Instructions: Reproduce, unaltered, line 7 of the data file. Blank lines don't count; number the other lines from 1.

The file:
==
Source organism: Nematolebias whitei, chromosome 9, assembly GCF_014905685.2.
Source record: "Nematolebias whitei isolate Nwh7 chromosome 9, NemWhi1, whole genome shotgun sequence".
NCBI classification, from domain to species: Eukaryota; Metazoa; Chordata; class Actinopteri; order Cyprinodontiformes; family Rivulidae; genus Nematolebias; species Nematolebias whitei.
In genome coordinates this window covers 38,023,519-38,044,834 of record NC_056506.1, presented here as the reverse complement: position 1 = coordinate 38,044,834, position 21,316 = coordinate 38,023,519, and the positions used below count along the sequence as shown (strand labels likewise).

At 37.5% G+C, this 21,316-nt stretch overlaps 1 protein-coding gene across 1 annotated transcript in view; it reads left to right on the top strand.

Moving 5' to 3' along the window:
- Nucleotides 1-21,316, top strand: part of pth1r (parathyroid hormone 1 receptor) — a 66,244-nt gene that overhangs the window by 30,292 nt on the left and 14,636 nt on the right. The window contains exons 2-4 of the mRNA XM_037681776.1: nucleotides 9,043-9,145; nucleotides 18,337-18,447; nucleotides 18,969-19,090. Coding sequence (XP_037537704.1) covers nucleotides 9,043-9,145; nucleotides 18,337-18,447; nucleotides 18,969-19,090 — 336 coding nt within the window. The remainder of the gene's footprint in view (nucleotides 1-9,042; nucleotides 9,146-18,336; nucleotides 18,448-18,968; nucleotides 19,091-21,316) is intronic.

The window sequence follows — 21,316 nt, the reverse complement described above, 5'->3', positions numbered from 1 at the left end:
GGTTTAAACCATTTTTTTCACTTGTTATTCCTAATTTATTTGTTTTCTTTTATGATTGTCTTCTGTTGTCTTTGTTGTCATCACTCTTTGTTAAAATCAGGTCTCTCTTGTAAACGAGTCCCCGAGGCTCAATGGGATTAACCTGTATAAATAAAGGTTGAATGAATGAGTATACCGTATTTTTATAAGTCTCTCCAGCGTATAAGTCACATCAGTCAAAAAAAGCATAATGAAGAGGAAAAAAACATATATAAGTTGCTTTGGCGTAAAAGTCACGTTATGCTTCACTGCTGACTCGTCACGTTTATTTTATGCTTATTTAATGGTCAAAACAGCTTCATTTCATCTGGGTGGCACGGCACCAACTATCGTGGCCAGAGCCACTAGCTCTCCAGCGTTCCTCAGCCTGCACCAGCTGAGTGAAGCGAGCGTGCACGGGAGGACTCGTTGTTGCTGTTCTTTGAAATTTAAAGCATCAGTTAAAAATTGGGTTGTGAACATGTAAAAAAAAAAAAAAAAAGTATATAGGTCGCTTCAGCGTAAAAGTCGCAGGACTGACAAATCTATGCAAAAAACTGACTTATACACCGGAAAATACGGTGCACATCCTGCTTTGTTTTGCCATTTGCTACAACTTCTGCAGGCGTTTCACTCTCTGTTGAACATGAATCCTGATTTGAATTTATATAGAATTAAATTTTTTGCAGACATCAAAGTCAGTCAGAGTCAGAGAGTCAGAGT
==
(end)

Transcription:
- Nucleotides 1-21,316, top strand: part of pth1r (parathyroid hormone 1 receptor) — a 66,244-nt gene that overhangs the window by 30,292 nt on the left and 14,636 nt on the right. The window contains exons 2-4 of the mRNA XM_037681776.1: nucleotides 9,043-9,145; nucleotides 18,337-18,447; nucleotides 18,969-19,090. Coding sequence (XP_037537704.1) covers nucleotides 9,043-9,145; nucleotides 18,337-18,447; nucleotides 18,969-19,090 — 336 coding nt within the window. The remainder of the gene's footprint in view (nucleotides 1-9,042; nucleotides 9,146-18,336; nucleotides 18,448-18,968; nucleotides 19,091-21,316) is intronic.